Certified Kitchen Managers: Do They Improve Restaurant Inspection Outcomes?
Abstract:Restaurants are associated with a significant number of foodborne illness outbreaks in the United States. Certification of kitchen managers through an accredited training and testing program may help improve food safety practices and thus prevent foodborne illness. In this study, relationships between the results of routine restaurant inspections and the presence of a certified kitchen manager (CKM) were examined. We analyzed data for 4,461 restaurants in Iowa that were inspected during 2005 and 2006 (8,338 total inspections). Using logistic regression analysis, we modeled the outcome variable (0 = no critical violations [CVs]; 1 = one or more CVs) as a function of presence or absence of a CKM and other explanatory variables. We estimated separate models for seven inspection categories. Restaurants with a CKM present during inspection were less likely to have a CV for personnel (P < 0.01), food source or handling (P < 0.01), facility or equipment requirements (P < 0.05), warewashing (P < 0.10), and other operations (P < 0.10). However, restaurants with a CKM present during inspection were equally likely to have a CV for temperature or time control and plumbing, water, or sewage as were restaurants without a CKM present. Analyses by type of violation within the temperature and time control category revealed that restaurants with a CKM present during inspection were less likely to have a CV for hot holding (P < 0.05), but the presence of a CKM did not affect other types of temperature and time control violations. Our analyses suggest that the presence of a CKM is protective for most types of CVs, and we identify areas for improving training of CKMs.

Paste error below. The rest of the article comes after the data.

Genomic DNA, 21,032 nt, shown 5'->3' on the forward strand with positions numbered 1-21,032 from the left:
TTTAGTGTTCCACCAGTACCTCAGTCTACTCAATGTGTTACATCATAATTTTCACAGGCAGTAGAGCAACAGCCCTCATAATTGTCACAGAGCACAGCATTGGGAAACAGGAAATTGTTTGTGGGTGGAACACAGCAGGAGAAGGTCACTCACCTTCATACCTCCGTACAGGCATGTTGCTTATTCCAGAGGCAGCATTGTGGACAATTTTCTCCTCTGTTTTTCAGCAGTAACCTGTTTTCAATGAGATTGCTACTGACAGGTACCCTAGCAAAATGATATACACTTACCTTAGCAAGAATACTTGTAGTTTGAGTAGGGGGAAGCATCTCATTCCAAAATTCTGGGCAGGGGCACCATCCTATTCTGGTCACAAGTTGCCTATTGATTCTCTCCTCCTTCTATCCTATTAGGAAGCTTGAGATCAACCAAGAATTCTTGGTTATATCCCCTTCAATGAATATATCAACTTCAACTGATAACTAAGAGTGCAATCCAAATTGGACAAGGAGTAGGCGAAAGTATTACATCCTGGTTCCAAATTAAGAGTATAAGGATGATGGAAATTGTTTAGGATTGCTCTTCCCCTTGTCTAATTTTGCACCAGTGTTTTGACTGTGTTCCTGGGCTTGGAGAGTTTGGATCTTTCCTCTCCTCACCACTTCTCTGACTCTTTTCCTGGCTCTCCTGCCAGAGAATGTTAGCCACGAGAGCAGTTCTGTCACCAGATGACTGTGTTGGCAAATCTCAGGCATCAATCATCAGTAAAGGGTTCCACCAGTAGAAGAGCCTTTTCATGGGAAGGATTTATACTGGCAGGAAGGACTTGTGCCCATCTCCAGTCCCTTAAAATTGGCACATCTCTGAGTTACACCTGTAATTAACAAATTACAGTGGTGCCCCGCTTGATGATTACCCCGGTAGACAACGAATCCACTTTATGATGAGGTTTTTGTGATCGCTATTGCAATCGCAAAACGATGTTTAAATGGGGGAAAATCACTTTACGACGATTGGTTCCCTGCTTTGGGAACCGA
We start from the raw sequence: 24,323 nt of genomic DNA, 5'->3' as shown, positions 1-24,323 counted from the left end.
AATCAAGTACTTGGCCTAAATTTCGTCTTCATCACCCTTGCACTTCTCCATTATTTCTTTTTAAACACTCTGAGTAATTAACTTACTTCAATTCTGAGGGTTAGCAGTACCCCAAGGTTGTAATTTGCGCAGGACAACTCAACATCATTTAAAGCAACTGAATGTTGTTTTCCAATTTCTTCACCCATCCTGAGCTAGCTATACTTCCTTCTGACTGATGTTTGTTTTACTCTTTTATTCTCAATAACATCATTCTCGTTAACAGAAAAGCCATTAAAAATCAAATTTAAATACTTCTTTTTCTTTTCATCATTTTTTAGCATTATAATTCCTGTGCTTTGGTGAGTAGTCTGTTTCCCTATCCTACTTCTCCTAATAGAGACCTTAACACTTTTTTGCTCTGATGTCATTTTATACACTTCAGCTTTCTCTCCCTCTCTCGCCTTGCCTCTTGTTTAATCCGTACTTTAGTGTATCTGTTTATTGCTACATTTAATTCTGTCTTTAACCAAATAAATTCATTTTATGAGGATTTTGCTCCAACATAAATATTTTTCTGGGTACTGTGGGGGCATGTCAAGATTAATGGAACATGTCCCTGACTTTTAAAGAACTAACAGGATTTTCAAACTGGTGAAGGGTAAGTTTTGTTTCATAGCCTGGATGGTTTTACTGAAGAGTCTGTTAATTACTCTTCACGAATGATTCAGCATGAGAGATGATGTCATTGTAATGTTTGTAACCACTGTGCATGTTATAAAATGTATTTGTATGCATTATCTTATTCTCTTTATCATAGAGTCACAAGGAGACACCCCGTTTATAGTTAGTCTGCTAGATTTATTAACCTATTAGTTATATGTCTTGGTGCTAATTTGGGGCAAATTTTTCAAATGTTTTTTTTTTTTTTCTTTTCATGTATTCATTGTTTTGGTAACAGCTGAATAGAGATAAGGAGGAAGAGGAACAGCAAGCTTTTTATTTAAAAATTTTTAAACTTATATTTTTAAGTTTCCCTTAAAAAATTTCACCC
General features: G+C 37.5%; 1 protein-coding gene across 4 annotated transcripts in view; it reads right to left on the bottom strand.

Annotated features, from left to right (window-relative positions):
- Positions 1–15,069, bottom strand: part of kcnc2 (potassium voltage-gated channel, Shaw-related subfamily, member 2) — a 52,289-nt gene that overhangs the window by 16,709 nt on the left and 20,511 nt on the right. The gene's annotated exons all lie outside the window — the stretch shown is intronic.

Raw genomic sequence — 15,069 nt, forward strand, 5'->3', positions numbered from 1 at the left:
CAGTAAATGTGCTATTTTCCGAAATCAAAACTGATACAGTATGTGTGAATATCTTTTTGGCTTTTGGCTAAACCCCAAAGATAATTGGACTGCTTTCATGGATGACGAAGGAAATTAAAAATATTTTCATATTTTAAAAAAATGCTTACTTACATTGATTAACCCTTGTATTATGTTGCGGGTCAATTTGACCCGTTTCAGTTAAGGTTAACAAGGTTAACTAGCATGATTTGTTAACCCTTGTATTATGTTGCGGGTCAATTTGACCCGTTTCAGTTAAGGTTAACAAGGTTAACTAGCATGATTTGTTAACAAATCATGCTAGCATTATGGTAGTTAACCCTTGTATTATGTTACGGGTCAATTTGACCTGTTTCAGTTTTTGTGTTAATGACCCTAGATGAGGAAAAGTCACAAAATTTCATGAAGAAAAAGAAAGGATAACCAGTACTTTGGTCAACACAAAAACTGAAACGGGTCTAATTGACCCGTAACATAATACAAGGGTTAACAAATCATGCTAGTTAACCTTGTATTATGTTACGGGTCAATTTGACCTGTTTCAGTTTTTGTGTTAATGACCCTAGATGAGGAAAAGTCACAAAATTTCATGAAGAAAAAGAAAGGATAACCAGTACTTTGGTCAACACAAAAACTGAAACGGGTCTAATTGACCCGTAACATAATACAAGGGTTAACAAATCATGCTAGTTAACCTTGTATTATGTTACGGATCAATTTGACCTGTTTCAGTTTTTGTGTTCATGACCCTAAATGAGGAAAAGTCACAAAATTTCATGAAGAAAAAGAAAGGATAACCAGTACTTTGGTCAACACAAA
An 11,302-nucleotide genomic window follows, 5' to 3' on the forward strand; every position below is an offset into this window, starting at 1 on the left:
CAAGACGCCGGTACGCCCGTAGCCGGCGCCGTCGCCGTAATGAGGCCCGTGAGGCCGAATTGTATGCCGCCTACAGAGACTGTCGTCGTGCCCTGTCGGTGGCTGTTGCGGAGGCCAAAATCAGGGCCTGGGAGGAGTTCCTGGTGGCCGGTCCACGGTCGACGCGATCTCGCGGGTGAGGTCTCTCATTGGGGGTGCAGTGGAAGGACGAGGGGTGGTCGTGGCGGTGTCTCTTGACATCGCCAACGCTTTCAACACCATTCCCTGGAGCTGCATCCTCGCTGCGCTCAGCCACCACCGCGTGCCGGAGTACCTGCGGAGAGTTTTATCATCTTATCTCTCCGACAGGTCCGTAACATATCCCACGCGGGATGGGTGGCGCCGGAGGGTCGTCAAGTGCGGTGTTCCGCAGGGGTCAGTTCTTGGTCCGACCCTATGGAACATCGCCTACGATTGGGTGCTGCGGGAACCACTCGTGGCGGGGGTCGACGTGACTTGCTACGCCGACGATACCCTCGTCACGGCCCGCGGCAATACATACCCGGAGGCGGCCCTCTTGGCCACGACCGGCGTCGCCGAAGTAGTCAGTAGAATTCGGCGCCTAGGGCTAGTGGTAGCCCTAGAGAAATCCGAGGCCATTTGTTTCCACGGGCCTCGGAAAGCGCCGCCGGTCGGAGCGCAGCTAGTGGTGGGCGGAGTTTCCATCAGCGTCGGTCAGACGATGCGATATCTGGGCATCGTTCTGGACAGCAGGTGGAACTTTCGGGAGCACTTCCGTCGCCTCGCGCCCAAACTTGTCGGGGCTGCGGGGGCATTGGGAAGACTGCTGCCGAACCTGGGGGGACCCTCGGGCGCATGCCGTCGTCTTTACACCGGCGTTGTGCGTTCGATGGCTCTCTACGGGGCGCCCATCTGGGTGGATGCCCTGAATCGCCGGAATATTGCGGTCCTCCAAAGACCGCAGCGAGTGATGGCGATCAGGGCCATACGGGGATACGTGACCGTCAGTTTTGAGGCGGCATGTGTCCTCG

Document Type: Research Article
Affiliations: 1: RTI International, 3040 Cornwallis Road, P.O. Box 12194, Research Triangle Park, North Carolina 27709, USA 2: Iowa Department of Public Health, Bureau of Environmental Health Services, Division of Environmental Health, 321 East 12th Street, Des Moines, Iowa 50319, USA 3: Iowa Department of Inspections and Appeals, Food and Consumer Safety Bureau, 321 East 12th Street, Des Moines, Iowa 50319, USA 4: Centers for Disease Control and Prevention, National Center for Environmental Health, 4770 Buford Highway, Northeast, Atlanta, Georgia 30341, USA
Publication date: February 1, 2009
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